On Monday, CNN fact-checker John Avlon noted that former National Security Adviser John Bolton’s book has blown up the talking points Republicans in Congress were using to paint the arguments in the Senate trial as a victory for President Donald Trump.
“After the defense team’s arguments opened on Saturday, Republicans greeted cameras with talking points at the ready,” said Avlon, playing clips of Sen. Joni Ernst (R-IA) and Rep. Elise Stefanik (R-NY) both saying that White House lawyers “shredded” the case made by impeachment managers, as well as displaying a tweet from Rep. Mark Meadows (R-NC) that also used the word “shredded.”
“Shredded, kind of like what happened to the defense team’s argument about no witnesses directly knowing why Trump withheld military aid, after The New York Times obtained a draft manuscript with John Bolton’s upcoming book, in which he clearly states that President Trump told him back in August he was linking the release of aid to the investigation into the Bidens. That should be the ballgame in terms of calling Bolton to testify, unless they are not really interested in finding out the facts.”
Avlon then displayed quotes from Republicans who were in office at the time on the impeachment of President Bill Clinton.
“The full powers of the White House were unleashed to stonewall the process and attack the credibility of those who investigated him,” said Sen. Chuck Grassley (R-IA) at the time. “Anyone who votes to acquit has got to say we’re going to hold this president to a lower standard of conduct and behavior that other people,” said Sen. Jim Inhofe (R-OK). And now-Senate Majority Leader Mitch McConnell (R-KY) said the president “time after time chose the path of lies and lawlessness.” And for good measure, Avlon noted that even Democrats at the time were open to the idea of censuring Clinton.
“Of course a censure resolution would require Republicans to admit, contrary to the president’s insistence, the president did do something wrong,” concluded Avlon. “It would state what Republicans know but are afraid to say. We do not want presidents of either party to ask a foreign power to dig up information on a political reality.”
Trump is shelling out big time for a law firm that threatens to sue everyone
President Donald Trump's campaign is spending the greatest portion of its money not on advertising or even defense attorneys, but on a law firm that is threatening to sue the media.
A CNN report Friday explained that Charles Harder's Beverly Hills firm, Harder LLP, is the highest-paid legal bill on the publicly available Trump books. The firm, however, is known for "sending letters to newsrooms alleging defamation and for a lawsuit that gutted the website Gawker."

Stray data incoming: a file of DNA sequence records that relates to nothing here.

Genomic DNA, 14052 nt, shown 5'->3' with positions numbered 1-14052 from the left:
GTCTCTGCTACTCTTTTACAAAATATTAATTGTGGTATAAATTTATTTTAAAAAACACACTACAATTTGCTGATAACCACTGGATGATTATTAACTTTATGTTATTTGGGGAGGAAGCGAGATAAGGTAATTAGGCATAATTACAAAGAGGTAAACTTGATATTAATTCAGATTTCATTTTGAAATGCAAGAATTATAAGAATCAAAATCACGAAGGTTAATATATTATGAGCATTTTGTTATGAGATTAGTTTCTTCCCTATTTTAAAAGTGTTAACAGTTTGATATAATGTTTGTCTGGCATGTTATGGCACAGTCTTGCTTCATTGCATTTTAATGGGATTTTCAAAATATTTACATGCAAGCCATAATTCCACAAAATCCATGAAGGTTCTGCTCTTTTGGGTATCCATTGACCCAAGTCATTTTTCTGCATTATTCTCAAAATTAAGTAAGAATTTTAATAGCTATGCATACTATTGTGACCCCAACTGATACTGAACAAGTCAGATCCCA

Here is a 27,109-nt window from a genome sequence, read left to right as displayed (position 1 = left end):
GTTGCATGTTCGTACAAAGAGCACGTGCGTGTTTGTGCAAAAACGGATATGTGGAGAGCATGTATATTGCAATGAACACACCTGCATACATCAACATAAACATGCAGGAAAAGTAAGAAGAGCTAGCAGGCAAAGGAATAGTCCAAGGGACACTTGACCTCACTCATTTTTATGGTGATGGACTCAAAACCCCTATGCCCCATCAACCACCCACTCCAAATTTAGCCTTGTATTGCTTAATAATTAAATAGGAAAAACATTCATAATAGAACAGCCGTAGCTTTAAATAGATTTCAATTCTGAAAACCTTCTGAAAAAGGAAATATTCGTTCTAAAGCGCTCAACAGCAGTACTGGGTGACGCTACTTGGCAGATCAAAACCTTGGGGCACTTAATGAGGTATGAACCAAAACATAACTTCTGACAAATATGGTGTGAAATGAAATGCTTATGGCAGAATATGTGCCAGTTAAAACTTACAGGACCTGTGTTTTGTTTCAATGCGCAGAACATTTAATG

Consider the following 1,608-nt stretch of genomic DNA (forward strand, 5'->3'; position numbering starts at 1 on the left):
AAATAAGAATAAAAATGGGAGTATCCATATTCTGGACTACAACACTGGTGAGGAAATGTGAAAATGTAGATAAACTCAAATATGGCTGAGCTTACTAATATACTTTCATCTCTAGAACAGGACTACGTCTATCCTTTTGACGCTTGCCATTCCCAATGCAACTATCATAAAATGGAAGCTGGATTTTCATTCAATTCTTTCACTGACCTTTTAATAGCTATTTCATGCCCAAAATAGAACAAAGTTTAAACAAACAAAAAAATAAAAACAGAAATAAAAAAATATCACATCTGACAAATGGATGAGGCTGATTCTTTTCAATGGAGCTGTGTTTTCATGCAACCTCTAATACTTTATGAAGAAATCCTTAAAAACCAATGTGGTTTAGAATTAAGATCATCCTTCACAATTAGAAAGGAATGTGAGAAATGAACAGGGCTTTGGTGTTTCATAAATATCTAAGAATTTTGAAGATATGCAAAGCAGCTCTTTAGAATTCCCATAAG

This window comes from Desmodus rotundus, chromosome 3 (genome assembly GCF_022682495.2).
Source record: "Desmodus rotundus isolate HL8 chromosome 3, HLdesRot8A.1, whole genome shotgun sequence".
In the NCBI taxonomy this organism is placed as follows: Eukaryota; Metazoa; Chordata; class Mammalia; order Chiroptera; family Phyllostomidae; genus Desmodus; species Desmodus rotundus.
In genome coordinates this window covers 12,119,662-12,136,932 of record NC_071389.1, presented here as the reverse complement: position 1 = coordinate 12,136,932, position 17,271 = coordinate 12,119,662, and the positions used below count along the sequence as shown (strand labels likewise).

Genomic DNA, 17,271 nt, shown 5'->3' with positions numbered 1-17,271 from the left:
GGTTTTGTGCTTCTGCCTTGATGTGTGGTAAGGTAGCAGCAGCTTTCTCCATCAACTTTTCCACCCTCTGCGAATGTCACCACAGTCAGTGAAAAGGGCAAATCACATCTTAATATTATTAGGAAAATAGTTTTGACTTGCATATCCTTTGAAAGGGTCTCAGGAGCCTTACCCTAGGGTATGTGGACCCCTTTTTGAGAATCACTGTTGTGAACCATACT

‘Prepare for the worst’: CNN’s Avlon skeptical Mike Pence up to coronavirus job
During his "Reality Check" segment on CNN's "New Day," contributor John Avlon cast a jaundiced eye the appointment of Vice President Mike Pence by Donald Trump to be the administration's point man combating the coronavirus pandemic -- pointing out the veep's history when it comes to health matters is highly suspect.
With the president reportedly admitting that he selected Pence to head the task force because he "doesn't have anything else to do," Avlon began with the age-old advice: "Hope for the best, prepare for the worst."
CDC employees ‘demoralized’ over Trump interference as they grapple with coronavirus crisis: CNN
Following a report from CNN Dr. Sanjay Guputa that the U.S. is woefully unprepared to handle a massive outbreak of the coronavirus pandemic, "New Day" host John Berman relayed that staffers at the Centers for Disease Control and Prevention have become "demoralized" by the White House response that won't allow them to do their jobs.
The concerned Gupta began by describing problems that will soon become apparent by pointing out, "One is that we may not have enough personal protective gear for our health care workers, and then if they're potentially exposed, they're out of the system. they really can't take care of patients for a while. Who's going to backstop that? Two is this idea of surge capacity. You know, look, we've got about a million hospital beds in the united states. We don't run a hospital system in the United States that is built on redundancy, we have a lot of extra redundancy built into it -- so what happens to these patients?"